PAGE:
Actions of Shogaol on Breast

[6]-Shogaol can be used to treat breast and colon cancers. The antitumor effects of [6]-shogaol are mediated through activation of peroxisome proliferator activated receptor γ (PPAR γ). [151]

[4]-Shogaol has been shown to exert anti-metastatic activity against adenocarcinoma of the breast. This activity is attributed to anti-inflammatory and antioxidant properties of shogaols. [152]

Actions of Shogaol on Hematopoetic System

Verma et al found Ginger (Zingibar officinale) to decrease platelet aggregation. [8]-Gingerol, [8]-shogaol, [8]-paradol and gingerol analogues exhibited anti-platelet activities. In a small study, Shrivastava found that Ginger (Zingibar officinale) decreased thromboxane levels. However Lumb found that Ginger (Zingibar officinale) had no effect on platelet count, bleeding time or platelet aggregation. Similarly, Bordia et al found that Ginger (Zingibar officinale) had no effect on platelet aggregation, fibrinolytic activity and fibrinogen levels. Janssen at al also showed that oral administration of Ginger (Zingibar officinale) had no effect on platelet and thromboxane B2 production. Certainly more study is necessary on these contradictory results. [153]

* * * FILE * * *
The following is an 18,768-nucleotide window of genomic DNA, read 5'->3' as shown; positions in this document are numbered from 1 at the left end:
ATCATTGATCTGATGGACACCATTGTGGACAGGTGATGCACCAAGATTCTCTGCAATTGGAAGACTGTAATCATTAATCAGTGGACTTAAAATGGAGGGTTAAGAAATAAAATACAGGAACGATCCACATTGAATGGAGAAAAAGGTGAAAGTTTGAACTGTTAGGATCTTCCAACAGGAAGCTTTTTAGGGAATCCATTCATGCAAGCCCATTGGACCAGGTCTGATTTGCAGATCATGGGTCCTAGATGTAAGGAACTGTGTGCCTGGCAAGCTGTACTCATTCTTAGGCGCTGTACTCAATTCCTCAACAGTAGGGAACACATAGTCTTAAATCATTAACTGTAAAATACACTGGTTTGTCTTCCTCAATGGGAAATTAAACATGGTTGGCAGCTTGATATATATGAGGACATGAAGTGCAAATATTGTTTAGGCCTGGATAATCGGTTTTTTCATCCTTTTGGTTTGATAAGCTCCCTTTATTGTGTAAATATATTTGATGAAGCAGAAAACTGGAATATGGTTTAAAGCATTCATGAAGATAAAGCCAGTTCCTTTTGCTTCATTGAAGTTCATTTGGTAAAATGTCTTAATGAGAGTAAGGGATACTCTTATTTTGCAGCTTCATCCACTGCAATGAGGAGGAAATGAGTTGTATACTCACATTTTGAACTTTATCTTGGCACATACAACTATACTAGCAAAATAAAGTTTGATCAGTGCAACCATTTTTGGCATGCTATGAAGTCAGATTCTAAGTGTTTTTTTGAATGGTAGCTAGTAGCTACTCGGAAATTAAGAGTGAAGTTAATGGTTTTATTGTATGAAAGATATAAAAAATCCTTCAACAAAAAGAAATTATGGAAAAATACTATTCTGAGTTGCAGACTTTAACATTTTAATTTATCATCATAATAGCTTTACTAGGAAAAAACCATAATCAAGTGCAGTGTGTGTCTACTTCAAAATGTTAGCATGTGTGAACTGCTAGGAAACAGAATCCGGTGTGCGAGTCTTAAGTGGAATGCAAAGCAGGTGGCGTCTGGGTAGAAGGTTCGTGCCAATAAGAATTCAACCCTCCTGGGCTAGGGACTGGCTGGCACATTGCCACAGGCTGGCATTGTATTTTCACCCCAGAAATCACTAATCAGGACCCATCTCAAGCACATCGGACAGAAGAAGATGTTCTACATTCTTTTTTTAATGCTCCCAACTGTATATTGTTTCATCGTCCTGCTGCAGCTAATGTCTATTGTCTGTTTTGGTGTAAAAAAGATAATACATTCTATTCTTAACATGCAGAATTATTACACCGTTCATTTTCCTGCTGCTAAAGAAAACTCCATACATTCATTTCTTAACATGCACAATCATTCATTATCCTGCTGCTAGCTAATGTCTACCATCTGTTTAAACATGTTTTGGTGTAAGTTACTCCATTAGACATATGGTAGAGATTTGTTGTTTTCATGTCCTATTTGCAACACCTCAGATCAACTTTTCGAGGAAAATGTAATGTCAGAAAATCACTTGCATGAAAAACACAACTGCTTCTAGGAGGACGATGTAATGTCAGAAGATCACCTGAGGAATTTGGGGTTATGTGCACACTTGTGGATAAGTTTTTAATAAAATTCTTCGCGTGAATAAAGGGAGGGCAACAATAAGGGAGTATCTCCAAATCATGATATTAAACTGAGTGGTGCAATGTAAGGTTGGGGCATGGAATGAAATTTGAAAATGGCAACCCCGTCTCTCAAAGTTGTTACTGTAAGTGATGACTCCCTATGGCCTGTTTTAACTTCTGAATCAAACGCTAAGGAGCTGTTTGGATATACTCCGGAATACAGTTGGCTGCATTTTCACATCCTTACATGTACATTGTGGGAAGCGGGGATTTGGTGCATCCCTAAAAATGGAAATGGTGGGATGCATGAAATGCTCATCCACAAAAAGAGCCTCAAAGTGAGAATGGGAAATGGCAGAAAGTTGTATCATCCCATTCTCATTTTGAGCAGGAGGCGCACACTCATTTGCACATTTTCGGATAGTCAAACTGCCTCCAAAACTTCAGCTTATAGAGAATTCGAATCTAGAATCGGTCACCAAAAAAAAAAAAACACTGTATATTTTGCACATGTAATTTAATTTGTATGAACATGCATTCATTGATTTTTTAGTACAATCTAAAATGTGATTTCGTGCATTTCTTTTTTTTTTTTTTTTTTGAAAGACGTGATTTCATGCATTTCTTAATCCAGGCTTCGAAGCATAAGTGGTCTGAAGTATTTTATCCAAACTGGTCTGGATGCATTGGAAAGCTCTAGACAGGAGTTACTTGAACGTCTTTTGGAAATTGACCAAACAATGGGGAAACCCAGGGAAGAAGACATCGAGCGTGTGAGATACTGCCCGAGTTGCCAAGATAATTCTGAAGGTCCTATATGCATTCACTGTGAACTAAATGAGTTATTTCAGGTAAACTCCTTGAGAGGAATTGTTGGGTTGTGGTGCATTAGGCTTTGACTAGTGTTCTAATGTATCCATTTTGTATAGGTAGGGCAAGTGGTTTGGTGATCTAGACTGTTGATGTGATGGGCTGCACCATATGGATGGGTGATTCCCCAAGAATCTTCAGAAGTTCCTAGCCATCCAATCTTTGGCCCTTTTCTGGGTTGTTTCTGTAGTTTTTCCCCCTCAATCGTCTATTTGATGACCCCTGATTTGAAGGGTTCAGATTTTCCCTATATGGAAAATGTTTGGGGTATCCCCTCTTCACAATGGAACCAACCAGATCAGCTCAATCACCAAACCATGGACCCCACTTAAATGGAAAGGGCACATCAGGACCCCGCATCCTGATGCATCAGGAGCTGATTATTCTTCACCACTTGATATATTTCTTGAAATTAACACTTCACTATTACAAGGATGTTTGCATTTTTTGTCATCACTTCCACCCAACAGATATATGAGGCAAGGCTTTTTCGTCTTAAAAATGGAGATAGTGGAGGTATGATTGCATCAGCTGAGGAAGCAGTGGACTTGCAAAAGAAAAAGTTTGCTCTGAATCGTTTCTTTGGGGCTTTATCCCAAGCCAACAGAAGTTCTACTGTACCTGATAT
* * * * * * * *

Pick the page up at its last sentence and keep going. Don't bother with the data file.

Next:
Myelodysplastic syndromes (MDS) are heterogenous clonal stem cell disorders characterized by dysplastic hematopoesis, peripheral cytopenia and elevated serum ferritin (SF). In MDS, ineffective erythropoiesis enhances iron absorption through downregulation of hepcidin. In a clinical trial, oral administration of 20 mg of Ginger (Zingiber officinale) extract containing [6]-shogaol once a day    decreased ferritin level in the blood. By upregulating hepcidin and its prohormones, [6]-shogaol decreases ferritin levels, possibly through improvement in liver function. [154]